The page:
Types of Indexing in DBMS

There are basically 2 ways for file organization.

Sequential File Organization:

In this type of file organization, Ordered File Indexing is used. The ordered file indexing means that the indices are based on the sorted ordering of the data. We can simply say that the Keys will be sorted.

So, in Ordered Indexing, there are 2 types. The ordered indexing can either be sparse or dense. Let us understand them in detail.

Dense Indexing in DBMS

  1. In this type of ordered indexing, we have an index for every key value. This is shown below.

  2. As shown in the image above, for every key value 10, 20, 30, and so on, we have an index record in the index table. Since there are a lot of index records created because of this, hence the name of this type of indexing is dense indexing.

  3. Each record of this index table contains the search key and the block pointer i.e. a pointer or reference to the starting of that record in the memory.

Sparse Indexing in DBMS

  1. So, we have understood the logic behind naming the previous indexing technique as Dense Indexing. So, if this is sparse indexing, this means that fewer index records must be created for the data in this type of indexing. So, yes, this is the case.

  2. In Sparse indexing in DBMS, there are few index records. Each block here points to an item. This is as shown below.

  3. When we want to locate a record, we first arrive at a starting point in the memory. This start point is the address of some block pointer in the index records which is just smaller than the record we are searching for.

  4. Then, we sequentially traverse the records till we find the desired record.

So, these were the 2 types of ordered indexing in DBMS. Now, we can also have unordered indexing also known as Hash File Organization. So, let us now study this in detail.

Hash File Organization (Unordered Indexing in DBMS):

In hash file organization, there is no sorted ordering of the keys. The indices are based on hash values (or buckets) given by a hash function. There are 3 types of Unordered indexing. They are:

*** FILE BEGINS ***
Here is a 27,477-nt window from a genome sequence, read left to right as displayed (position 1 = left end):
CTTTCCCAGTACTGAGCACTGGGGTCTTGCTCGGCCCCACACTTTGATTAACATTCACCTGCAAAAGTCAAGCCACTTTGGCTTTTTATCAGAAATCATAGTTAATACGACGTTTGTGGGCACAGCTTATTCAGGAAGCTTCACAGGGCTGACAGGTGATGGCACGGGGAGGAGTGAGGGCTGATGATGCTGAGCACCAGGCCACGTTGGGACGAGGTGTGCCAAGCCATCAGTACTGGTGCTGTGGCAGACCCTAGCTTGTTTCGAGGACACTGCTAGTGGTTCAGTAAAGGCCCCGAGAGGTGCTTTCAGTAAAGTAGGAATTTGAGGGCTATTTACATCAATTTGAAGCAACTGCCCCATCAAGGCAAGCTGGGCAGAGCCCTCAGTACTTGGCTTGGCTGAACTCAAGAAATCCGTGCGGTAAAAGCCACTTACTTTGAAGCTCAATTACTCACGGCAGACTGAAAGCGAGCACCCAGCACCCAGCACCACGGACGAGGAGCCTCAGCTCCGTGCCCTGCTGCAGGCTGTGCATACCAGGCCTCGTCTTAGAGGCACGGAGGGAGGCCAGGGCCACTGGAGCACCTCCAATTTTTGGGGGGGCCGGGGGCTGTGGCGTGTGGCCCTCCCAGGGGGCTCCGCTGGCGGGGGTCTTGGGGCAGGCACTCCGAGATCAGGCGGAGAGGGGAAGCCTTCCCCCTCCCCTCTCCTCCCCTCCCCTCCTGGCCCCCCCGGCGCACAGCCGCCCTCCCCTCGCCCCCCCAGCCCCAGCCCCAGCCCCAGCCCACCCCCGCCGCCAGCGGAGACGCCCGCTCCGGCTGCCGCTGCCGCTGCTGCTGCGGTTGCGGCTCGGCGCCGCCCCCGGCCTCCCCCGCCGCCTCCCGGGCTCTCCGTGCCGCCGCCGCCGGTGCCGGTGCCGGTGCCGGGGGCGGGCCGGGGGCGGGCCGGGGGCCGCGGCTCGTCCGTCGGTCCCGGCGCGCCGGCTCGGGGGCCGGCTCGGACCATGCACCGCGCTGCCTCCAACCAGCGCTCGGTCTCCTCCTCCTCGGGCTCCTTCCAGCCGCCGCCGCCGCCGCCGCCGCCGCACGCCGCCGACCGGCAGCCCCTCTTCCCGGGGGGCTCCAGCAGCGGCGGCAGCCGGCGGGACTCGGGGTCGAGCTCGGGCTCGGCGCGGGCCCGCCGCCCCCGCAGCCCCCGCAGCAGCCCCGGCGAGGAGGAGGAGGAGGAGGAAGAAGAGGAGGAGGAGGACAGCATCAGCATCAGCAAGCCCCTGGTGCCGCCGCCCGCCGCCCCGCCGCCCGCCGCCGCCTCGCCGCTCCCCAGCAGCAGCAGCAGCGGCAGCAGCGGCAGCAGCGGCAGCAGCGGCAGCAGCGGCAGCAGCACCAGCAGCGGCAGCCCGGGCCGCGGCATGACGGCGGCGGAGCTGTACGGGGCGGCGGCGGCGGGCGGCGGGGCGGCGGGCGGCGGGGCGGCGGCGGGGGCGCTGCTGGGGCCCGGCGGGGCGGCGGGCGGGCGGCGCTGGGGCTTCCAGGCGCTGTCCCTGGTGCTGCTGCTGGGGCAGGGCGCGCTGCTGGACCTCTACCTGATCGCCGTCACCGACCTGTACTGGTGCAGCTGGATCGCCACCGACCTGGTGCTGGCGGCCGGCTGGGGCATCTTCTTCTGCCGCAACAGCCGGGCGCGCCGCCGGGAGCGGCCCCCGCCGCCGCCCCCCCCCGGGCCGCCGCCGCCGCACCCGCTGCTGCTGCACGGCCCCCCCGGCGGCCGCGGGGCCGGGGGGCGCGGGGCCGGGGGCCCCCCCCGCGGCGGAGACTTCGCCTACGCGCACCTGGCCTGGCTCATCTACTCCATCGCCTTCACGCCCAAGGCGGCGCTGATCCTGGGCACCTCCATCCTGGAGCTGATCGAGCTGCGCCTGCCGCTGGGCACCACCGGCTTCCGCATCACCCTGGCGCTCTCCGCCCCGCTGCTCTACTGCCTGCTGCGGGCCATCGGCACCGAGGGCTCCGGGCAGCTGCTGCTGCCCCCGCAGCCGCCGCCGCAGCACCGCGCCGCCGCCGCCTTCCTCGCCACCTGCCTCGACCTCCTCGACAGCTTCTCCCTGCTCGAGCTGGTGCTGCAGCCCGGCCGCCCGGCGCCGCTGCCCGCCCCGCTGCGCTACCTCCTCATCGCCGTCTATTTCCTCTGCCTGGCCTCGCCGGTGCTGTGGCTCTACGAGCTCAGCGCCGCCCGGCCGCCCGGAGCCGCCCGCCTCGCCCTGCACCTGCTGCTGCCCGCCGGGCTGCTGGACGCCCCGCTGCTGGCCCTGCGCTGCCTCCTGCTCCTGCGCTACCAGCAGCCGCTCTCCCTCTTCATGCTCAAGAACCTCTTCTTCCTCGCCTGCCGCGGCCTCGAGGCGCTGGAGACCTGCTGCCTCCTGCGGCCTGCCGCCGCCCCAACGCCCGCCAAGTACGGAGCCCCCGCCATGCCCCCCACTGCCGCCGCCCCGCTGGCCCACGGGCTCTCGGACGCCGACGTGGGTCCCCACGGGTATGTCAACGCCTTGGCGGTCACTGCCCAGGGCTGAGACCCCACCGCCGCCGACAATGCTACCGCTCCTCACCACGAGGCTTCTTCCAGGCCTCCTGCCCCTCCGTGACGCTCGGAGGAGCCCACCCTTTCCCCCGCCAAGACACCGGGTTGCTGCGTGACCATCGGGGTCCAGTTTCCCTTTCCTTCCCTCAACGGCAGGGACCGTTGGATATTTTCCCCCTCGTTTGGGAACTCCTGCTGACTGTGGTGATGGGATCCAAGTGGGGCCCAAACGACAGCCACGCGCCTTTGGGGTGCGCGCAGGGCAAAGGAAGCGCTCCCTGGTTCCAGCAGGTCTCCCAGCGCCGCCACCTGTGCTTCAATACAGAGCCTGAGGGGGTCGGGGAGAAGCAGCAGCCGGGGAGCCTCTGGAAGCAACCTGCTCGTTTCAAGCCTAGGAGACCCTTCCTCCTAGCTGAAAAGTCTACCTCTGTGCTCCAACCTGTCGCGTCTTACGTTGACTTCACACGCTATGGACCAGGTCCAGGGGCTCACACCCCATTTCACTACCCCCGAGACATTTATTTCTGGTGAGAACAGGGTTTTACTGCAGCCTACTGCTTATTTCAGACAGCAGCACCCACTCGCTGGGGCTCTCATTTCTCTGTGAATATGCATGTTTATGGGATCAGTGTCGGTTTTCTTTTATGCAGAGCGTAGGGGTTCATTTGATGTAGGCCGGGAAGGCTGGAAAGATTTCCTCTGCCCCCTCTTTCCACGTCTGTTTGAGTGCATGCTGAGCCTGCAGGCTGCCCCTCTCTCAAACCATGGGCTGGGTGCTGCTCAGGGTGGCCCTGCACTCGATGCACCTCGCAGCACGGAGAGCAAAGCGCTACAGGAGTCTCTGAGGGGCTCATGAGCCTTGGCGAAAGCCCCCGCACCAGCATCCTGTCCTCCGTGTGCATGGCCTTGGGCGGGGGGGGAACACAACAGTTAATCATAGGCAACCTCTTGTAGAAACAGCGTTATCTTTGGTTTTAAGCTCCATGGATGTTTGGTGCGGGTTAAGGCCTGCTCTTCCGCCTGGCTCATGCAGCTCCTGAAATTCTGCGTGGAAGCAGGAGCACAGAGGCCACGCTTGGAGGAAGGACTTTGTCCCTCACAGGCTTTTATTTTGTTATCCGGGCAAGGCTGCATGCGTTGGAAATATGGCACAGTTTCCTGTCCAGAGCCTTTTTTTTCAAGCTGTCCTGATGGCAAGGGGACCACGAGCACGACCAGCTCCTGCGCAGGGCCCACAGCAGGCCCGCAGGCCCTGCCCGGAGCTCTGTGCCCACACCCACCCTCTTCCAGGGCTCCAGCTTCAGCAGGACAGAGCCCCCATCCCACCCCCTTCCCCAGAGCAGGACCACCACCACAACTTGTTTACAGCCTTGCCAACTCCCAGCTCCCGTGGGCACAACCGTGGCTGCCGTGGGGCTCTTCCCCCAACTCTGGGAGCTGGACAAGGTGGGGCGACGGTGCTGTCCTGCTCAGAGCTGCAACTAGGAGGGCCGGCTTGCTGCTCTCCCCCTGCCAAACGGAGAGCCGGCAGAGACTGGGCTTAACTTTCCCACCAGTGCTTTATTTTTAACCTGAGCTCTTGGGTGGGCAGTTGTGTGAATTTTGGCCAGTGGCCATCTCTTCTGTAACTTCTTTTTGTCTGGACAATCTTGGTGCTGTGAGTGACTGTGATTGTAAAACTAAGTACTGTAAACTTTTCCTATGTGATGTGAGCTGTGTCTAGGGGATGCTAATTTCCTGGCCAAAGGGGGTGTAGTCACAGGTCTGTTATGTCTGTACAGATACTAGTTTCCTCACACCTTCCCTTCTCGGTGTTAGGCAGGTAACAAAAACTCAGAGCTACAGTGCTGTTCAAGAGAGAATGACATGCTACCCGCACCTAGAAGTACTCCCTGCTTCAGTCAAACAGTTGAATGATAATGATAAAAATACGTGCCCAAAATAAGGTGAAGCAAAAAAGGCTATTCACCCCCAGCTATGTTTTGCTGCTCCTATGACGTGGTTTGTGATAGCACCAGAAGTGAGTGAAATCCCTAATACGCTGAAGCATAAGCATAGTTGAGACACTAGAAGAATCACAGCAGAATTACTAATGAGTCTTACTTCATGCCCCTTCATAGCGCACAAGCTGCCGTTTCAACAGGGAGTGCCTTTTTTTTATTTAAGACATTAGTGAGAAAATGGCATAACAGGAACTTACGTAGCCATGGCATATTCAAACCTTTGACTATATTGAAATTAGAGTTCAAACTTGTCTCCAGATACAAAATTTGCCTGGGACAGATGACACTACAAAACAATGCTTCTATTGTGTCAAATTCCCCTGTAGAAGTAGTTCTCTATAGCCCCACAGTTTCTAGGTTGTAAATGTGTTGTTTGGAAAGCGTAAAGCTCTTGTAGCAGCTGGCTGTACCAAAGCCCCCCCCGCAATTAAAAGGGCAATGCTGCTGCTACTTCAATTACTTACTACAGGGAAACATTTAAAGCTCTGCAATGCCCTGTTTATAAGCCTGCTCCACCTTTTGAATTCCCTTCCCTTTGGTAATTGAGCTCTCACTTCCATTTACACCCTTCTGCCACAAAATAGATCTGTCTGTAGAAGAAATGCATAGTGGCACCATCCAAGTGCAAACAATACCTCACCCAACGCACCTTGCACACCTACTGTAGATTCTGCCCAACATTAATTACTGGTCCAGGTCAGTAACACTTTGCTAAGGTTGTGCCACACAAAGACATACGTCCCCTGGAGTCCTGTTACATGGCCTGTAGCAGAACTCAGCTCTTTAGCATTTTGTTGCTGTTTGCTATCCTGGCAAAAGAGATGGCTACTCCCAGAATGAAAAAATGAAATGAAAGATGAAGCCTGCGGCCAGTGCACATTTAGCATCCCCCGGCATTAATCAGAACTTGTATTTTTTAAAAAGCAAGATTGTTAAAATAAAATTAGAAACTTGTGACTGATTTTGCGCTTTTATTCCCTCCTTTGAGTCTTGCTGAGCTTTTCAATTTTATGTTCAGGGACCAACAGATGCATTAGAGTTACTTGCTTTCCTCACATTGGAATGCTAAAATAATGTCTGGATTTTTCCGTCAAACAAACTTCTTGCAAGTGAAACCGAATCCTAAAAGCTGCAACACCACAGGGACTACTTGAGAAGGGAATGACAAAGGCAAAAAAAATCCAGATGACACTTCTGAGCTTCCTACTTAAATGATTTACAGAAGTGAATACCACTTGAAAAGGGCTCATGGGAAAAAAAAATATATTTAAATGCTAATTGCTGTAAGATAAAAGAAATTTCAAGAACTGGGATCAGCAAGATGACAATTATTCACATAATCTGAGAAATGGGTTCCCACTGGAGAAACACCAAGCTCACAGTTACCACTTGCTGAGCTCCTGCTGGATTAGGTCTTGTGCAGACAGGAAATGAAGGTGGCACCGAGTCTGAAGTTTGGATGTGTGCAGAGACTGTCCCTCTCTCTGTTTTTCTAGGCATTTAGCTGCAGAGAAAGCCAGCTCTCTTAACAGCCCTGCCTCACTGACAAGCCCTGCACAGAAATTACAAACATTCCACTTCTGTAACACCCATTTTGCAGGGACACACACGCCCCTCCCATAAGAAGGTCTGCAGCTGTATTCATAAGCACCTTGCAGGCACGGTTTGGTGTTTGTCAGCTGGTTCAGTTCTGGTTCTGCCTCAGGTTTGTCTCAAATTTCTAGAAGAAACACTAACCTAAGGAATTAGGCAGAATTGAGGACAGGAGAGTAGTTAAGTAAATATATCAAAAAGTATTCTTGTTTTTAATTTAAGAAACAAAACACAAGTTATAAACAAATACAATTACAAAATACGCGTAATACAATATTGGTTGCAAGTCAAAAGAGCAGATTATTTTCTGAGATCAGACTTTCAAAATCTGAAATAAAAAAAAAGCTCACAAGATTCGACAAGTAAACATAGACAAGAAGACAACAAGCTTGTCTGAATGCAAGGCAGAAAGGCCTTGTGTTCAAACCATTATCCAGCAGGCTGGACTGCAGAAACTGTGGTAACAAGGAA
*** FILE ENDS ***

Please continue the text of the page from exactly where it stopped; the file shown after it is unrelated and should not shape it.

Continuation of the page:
Clustered Indexing in DBMS

  1. Cluster indexing is a storage method used when more than two records are kept in the same file. Because several entries linked to the same subject are stored in one location, employing cluster indexing can lower the cost of searching.

  2. It also allows for the frequent joining of multiple tables (records).

  3. An ordered data file is used to define the clustering index. A non-key field is used to arrange the data file.

  4. In some instances, non-primary key columns that might not be distinct for each record are used to generate the index.

  5. In these situations, we will combine two or more columns to obtain the unique values and make an index out of them in order to identify the entries more quickly.

    An example of Clustered Indexing is shown above.

Non-Clustered Indexing

  1. Non-clustered indexing simply provides us with a list of virtual pointers or references to the real storage location of the data. The order of the index is not followed while storing data physically. Data is instead found in leaf nodes.

  2. The contents page of a book, as an example. Each entry includes the page or location of the data’s storage. The material on each page of the book is not arranged, however, the contents page provides an ordered list of the data points that are there.

  3. Because the data is not physically arranged in a way that allows for sparse ordering, we can only have dense ordering in the non-clustered index.

  4. As a result of the additional effort needed to extract the data by further following the pointer, it takes longer than the clustered index.

  5. Data is directly present in front of a clustered index in this scenario.

    An example of non-clustered indexing is shown above.

Now, there is one more type left called multi-level indexing. Let us study it in detail.

Multi-Level Indexing

  1. Indicators expand together with the database’s overall size. A single-level index may grow too large to store with many disc visits while it is kept in the main memory.

  2. The main block is divided into several smaller blocks by the multilevel indexing so that the same can be stored in a single block.

  3. The inner blocks of the outer blocks are further subdivided and point to the data blocks. With fewer overheads, this can be conveniently stored in the main memory.

  4. This is useful in the case of very large databases.

So, we have now studied all the types of indexing in DBMS. We hope that you have understood everything in detail and have got the concepts cleared.